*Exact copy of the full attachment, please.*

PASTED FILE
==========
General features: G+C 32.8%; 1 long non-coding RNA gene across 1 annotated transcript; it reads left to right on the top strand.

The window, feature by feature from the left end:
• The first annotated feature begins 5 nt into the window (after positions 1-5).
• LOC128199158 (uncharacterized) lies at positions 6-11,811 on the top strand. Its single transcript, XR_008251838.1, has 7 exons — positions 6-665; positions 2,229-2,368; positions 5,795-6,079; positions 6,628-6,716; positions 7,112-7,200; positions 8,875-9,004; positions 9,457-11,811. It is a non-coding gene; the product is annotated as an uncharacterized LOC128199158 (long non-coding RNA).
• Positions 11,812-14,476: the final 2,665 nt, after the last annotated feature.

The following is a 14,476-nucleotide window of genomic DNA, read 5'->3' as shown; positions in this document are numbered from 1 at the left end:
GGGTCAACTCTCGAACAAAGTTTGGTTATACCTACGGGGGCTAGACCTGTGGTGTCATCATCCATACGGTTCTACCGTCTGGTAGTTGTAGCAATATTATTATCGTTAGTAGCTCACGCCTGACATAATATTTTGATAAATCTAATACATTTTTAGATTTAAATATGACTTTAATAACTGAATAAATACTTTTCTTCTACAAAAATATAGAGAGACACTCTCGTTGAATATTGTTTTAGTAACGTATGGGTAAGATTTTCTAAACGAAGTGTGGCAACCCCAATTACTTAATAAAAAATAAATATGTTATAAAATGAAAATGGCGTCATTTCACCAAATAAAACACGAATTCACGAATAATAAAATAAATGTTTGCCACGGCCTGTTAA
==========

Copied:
General features: G+C 32.8%; 1 long non-coding RNA gene across 1 annotated transcript; it reads left to right on the top strand.

The window, feature by feature from the left end:
• The first annotated feature begins 5 nt into the window (after positions 1-5).
• LOC128199158 (uncharacterized) lies at positions 6-11,811 on the top strand. Its single transcript, XR_008251838.1, has 7 exons — positions 6-665; positions 2,229-2,368; positions 5,795-6,079; positions 6,628-6,716; positions 7,112-7,200; positions 8,875-9,004; positions 9,457-11,811. It is a non-coding gene; the product is annotated as an uncharacterized LOC128199158 (long non-coding RNA).
• Positions 11,812-14,476: the final 2,665 nt, after the last annotated feature.

The following is a 14,476-nucleotide window of genomic DNA, read 5'->3' as shown; positions in this document are numbered from 1 at the left end:
GGGTCAACTCTCGAACAAAGTTTGGTTATACCTACGGGGGCTAGACCTGTGGTGTCATCATCCATACGGTTCTACCGTCTGGTAGTTGTAGCAATATTATTATCGTTAGTAGCTCACGCCTGACATAATATTTTGATAAATCTAATACATTTTTAGATTTAAATATGACTTTAATAACTGAATAAATACTTTTCTTCTACAAAAATATAGAGAGACACTCTCGTTGAATATTGTTTTAGTAACGTATGGGTAAGATTTTCTAAACGAAGTGTGGCAACCCCAATTACTTAATAAAAAATAAATATGTTATAAAATGAAAATGGCGTCATTTCACCAAATAAAACACGAATTCACGAATAATAAAATAAATGTTTGCCACGGCCTGTTAA